Originally Posted by **OReilly**

Can someone clarify me this proof for this theorem?

**Theorem:** If $\displaystyle A,B,C$ are tri different points of line $\displaystyle l$ and $\displaystyle A_1,B_1,C_1$ are points of line $\displaystyle l_1$ such that $\displaystyle (A,B) \cong (A_1 ,B_1 )$, then there exists unique point $\displaystyle C_1$ such that $\displaystyle (A,C) \cong (A_1 ,C_1 )$ and $\displaystyle (B,C) \cong (B_1 ,C_1 )$. Also, point $\displaystyle C_1$ belongs to line $\displaystyle l_1$ and ordering of points $\displaystyle A,B,C$ on line $\displaystyle l$ matches ordering of points $\displaystyle A_1,B_1,C_1$ on line $\displaystyle l_1$.

I will show proof for order of points $\displaystyle A-C-B$.

**Proof: ** If $\displaystyle C_1$ and $\displaystyle B_2$ are points of ray $\displaystyle A_1B_1$ such that $\displaystyle A_1-C_1-B_2$, $\displaystyle (A,C) \cong (A_1 ,C_1 )$ and $\displaystyle (B,C) \cong (B_2 ,C_1 )$ then it follows $\displaystyle (A,B) \cong (A_1 ,B_2 )$ so because of $\displaystyle B_1=B_2$ there is point $\displaystyle C_1$ that meets conditions of theorem.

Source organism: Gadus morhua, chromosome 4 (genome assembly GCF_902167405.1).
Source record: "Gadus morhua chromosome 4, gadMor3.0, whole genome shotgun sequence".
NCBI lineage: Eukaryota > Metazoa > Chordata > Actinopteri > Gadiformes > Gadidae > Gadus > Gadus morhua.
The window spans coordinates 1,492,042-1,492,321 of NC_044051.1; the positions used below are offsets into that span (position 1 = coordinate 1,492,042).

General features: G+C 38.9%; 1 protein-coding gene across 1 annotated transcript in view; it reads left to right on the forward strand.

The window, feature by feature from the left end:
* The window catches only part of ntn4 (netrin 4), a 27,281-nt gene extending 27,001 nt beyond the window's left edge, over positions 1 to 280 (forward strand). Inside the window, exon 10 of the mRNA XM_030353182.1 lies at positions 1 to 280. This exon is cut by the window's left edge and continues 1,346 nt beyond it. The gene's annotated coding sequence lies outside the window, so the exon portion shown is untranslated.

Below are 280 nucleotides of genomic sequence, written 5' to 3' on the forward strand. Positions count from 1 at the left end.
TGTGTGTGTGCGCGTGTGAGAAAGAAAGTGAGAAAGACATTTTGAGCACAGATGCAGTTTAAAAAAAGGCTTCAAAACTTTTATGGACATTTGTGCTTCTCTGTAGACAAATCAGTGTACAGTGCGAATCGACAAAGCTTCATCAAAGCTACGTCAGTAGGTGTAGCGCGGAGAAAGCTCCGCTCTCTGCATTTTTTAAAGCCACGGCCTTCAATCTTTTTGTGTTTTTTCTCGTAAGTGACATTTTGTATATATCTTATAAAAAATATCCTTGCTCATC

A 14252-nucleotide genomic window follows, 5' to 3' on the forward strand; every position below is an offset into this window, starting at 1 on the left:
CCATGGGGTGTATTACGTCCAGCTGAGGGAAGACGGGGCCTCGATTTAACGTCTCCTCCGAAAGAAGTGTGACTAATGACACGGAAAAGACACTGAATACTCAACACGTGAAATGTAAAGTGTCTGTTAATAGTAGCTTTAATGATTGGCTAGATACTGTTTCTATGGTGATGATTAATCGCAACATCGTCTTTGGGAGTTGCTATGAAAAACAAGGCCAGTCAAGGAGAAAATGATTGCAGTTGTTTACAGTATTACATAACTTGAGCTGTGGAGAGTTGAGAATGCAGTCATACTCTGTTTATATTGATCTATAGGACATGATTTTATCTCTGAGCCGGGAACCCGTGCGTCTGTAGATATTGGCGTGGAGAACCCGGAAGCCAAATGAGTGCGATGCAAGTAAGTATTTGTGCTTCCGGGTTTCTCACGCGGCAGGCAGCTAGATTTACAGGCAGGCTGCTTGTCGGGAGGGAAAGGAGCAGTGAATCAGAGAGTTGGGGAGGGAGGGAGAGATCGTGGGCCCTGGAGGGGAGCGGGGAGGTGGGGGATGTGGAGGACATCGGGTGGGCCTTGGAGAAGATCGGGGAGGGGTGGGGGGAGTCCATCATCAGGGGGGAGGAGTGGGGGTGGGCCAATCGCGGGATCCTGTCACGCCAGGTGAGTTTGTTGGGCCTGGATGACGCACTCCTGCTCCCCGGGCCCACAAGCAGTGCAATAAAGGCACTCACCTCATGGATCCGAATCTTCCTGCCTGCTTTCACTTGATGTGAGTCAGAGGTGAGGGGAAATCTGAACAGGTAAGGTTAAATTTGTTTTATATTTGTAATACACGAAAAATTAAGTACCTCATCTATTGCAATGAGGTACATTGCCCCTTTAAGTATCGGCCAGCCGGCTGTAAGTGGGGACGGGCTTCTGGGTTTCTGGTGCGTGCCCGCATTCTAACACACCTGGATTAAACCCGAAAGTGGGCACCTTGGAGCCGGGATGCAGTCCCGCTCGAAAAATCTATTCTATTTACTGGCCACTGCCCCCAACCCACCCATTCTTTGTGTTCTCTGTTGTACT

I don't understand why we need point $\displaystyle B_2$ at all. If we asume that there is point $\displaystyle C_1$ such that $\displaystyle A_1-C_1-B_1$ ,$\displaystyle (A,C) \cong (A_1 ,C_1 )$ and $\displaystyle (B,C) \cong (B_1 ,C_1 )$ then it follows $\displaystyle (A,B) \cong (A_1 ,B_1 )$ which is the same proof.